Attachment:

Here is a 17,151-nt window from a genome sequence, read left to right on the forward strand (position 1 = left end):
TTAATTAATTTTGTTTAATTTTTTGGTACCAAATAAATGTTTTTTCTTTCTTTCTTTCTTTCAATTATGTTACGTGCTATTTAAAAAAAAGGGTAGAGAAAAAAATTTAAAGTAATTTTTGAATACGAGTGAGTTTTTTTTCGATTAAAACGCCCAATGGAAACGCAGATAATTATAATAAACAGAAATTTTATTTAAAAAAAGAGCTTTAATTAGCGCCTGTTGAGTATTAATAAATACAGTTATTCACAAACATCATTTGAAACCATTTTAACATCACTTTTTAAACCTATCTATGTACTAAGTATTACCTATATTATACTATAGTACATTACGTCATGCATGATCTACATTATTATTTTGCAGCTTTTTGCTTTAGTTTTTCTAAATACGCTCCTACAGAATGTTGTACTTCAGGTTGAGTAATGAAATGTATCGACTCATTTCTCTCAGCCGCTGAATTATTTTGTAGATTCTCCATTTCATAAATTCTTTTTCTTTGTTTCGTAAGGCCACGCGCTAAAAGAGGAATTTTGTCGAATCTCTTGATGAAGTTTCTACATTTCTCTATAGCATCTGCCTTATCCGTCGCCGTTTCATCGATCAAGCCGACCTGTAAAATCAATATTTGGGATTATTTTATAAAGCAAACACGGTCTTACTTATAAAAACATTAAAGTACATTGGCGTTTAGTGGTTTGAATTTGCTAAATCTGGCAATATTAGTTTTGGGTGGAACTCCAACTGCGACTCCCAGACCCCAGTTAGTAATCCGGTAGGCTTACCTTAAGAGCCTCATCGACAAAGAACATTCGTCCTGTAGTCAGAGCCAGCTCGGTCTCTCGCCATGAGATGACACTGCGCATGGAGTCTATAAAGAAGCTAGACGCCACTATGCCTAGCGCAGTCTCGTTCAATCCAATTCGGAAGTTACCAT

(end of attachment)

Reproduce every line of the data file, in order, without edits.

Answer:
Here is a 17,151-nt window from a genome sequence, read left to right on the forward strand (position 1 = left end):
TTAATTAATTTTGTTTAATTTTTTGGTACCAAATAAATGTTTTTTCTTTCTTTCTTTCTTTCAATTATGTTACGTGCTATTTAAAAAAAAGGGTAGAGAAAAAAATTTAAAGTAATTTTTGAATACGAGTGAGTTTTTTTTCGATTAAAACGCCCAATGGAAACGCAGATAATTATAATAAACAGAAATTTTATTTAAAAAAAGAGCTTTAATTAGCGCCTGTTGAGTATTAATAAATACAGTTATTCACAAACATCATTTGAAACCATTTTAACATCACTTTTTAAACCTATCTATGTACTAAGTATTACCTATATTATACTATAGTACATTACGTCATGCATGATCTACATTATTATTTTGCAGCTTTTTGCTTTAGTTTTTCTAAATACGCTCCTACAGAATGTTGTACTTCAGGTTGAGTAATGAAATGTATCGACTCATTTCTCTCAGCCGCTGAATTATTTTGTAGATTCTCCATTTCATAAATTCTTTTTCTTTGTTTCGTAAGGCCACGCGCTAAAAGAGGAATTTTGTCGAATCTCTTGATGAAGTTTCTACATTTCTCTATAGCATCTGCCTTATCCGTCGCCGTTTCATCGATCAAGCCGACCTGTAAAATCAATATTTGGGATTATTTTATAAAGCAAACACGGTCTTACTTATAAAAACATTAAAGTACATTGGCGTTTAGTGGTTTGAATTTGCTAAATCTGGCAATATTAGTTTTGGGTGGAACTCCAACTGCGACTCCCAGACCCCAGTTAGTAATCCGGTAGGCTTACCTTAAGAGCCTCATCGACAAAGAACATTCGTCCTGTAGTCAGAGCCAGCTCGGTCTCTCGCCATGAGATGACACTGCGCATGGAGTCTATAAAGAAGCTAGACGCCACTATGCCTAGCGCAGTCTCGTTCAATCCAATTCGGAAGTTACCAT